Adam: Yeah we’ve been talking a lot about how subtlety is being lost in the entirety of our culture just because everyone wants a quick explanation. Our lives are being completely consumed by elevator pitches and the swipe of the thumb, you know?

Analogue: I love what you said about the need to grow before coming together, but it made me curious about what’s true about that for this album. How have you grown since putting out Calla Lily?

Adam: Great question. What’s cool about our progression on this album is that it was a joint effort more than any album has been before. The head—the conception of the songs and the songwriting—was a lot more evenly distributed and then a lot more of the songs were more collaboratively finished and arranged. That was a unique approach for us. Because of that, it’s led to the best music we’ve ever made. I also feel like we’ve stepped more into our identity of The Brother Brothers rather than David and Adam playing together.

David: Yeah, that’s well put. With this album, we became a unit where we were really able to help each other shine our brightest through song.

Analogue: The inference there is that you weren’t as much of a unit in the past. Would that have surprised you then that you’d view yourselves in that way now?

Adam: No, I think we were very identified with not being that and trying to become that, in being able to take the space and find the energy in ourselves to let that happen in a healthy way.

David: The thing is that there are so many stories about brother bands—notorious stories—or sibling bands just having the worst relationships or the most heinous fights. We walked into this knowing that and the last thing we wanted to do was mess up the relationship we have because we’re best friends. To end this with one of us throwing a drink in the other’s face and walking away would be a real tragedy, so we’ve been very careful not to let it get even close to that.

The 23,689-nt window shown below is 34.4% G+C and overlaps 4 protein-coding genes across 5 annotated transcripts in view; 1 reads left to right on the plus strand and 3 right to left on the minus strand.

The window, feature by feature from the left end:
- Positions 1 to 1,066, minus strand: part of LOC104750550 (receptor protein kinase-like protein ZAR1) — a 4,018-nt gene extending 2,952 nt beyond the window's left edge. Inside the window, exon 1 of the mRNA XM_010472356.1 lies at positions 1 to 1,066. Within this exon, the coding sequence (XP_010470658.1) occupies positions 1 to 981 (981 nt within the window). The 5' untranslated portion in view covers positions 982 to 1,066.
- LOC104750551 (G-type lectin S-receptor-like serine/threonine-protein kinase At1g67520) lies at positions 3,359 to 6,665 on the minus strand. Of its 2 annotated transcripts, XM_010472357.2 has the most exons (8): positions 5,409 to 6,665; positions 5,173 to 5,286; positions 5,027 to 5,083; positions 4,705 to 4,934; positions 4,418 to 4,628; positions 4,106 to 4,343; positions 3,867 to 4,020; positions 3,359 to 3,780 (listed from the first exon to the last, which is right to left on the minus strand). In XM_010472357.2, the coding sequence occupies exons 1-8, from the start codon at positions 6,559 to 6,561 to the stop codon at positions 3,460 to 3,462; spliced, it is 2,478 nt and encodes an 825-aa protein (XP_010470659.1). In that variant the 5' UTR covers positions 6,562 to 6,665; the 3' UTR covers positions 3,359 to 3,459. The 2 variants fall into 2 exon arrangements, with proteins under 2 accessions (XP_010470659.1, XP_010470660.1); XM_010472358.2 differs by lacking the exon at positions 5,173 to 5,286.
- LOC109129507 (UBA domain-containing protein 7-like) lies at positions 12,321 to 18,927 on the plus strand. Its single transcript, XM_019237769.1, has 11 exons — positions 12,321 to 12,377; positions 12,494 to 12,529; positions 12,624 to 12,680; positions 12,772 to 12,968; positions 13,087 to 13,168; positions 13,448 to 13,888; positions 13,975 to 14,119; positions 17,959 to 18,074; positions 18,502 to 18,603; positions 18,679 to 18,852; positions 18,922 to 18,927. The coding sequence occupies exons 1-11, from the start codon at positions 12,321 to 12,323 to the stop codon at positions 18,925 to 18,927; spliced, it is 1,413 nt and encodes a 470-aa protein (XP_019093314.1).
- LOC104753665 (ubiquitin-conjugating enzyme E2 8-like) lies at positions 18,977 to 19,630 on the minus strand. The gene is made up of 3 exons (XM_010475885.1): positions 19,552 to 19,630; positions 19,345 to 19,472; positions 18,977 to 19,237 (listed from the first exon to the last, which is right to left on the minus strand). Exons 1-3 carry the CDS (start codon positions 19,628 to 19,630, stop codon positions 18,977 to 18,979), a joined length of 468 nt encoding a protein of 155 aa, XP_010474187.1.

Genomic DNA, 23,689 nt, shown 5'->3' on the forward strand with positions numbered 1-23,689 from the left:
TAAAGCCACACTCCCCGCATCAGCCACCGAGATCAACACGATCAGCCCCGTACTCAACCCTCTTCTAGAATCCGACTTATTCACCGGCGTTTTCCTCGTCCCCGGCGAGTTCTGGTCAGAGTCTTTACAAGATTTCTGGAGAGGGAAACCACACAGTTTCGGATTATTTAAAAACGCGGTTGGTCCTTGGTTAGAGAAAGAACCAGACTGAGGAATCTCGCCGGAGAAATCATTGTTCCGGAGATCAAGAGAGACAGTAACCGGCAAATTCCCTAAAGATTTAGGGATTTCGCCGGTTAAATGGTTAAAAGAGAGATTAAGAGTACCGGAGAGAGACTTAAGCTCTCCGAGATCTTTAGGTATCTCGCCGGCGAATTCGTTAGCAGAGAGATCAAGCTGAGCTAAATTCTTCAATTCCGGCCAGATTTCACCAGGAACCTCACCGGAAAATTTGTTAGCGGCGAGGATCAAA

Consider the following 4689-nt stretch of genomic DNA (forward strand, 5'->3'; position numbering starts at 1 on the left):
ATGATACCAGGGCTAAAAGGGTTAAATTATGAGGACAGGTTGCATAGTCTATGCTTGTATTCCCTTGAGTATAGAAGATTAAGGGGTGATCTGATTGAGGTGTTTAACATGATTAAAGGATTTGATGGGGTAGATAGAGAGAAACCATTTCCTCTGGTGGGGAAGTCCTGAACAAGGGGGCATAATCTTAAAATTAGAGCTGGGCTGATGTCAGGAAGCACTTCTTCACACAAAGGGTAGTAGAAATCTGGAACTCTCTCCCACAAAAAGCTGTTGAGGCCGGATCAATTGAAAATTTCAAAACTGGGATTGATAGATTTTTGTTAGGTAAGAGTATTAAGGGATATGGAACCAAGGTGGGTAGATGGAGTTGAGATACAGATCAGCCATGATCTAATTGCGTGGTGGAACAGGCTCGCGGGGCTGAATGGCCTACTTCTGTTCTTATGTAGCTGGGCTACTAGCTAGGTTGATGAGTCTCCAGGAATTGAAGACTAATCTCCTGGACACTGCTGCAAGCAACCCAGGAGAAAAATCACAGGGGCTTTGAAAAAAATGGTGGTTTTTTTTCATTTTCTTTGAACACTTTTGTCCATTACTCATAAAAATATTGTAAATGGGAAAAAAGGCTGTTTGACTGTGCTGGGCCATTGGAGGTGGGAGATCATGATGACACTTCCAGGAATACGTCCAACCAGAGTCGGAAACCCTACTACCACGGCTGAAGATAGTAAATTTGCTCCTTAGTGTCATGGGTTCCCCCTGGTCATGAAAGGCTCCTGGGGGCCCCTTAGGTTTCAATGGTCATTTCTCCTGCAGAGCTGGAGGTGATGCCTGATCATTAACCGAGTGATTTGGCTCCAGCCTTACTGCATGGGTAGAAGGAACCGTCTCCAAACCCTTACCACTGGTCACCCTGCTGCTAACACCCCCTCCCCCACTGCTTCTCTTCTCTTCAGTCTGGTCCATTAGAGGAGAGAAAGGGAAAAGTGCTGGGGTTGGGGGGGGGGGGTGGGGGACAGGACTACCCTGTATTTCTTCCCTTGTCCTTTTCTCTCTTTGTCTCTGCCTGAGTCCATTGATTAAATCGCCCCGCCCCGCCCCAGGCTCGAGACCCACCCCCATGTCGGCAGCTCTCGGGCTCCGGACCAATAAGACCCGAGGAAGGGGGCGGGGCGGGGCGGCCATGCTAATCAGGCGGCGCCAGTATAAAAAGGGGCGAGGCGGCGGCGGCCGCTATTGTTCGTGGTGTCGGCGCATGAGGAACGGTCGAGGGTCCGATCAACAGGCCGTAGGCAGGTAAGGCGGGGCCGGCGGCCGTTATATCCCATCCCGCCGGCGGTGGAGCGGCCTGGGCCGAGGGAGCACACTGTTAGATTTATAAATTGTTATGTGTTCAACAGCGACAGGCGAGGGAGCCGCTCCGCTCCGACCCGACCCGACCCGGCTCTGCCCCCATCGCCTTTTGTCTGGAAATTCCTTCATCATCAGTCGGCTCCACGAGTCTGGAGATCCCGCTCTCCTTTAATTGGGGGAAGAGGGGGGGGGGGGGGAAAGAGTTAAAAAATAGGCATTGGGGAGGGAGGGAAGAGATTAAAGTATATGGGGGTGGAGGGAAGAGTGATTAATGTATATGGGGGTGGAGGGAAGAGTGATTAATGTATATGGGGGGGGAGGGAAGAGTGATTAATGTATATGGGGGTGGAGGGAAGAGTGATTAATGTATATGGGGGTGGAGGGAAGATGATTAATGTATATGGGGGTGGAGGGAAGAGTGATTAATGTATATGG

It’s a slow process, but we have our own individual voices. Bringing them together in a way that we both feel heard and seen is probably going to be a challenge for the rest of our lives but it’s something that I feel like we’re slowly getting better at.

Analogue: What guardrails do you put up for that?

David: Do we have guardrails? [Laughs] I think we just say, ‘Hold on!’

Adam: Yeah I think we’ve had a lot of difficult conversations, but I won’t let the press in on those. That’s for me to rant on TikTok. [Laughs] But I think honestly, a lot of it it just developing openness and the concept of openness is different. What David needs from an open me is different from what I need from an open David. So being able to navigate openness and receptiveness and the sharing of ideas in a constructive and inoffensive way are the hot button issues. It’s our creativity and our heart and our soul, so it’s all sensitive.

Analogue: You said this is the best music you’ve yet to record or release. What’s the best example of this on the new album in terms of stepping into that identity?

David: “Illinois River Song” is one.

Adam: That’s a good example of a collaborative because we wrote it together. I feel like it was the most 50-50 written song that we’ve ever made.

David: Another good example is “Brown Dog”. Adam had basically written most of it and I personally thought we needed to flesh it out. I said, ‘It’s not saying what you want it to say in the right way.’ It could have turned into something about not respecting his artistry, but we sat down and did some writing and did it really well in the studio and we were both incredibly happy with the lyrics that came out and other ways of arranging the song. I think that was a really good example of us working together. When we’d first gotten together, maybe it wouldn’t have been so successful.

Adam: I also want to add that our engineer [Phil Weinrobe] and producer [Bridget Kearney] were really good influences in cultivating input equally and giving us space. When they didn’t give us space, they gave us really amazing ideas to make the music. I don’t want to leave them out of the conversation because I give them a lot of credit for making this new album sound really good.

VISIT: The Brother Brothers

*Photo: Alex Farias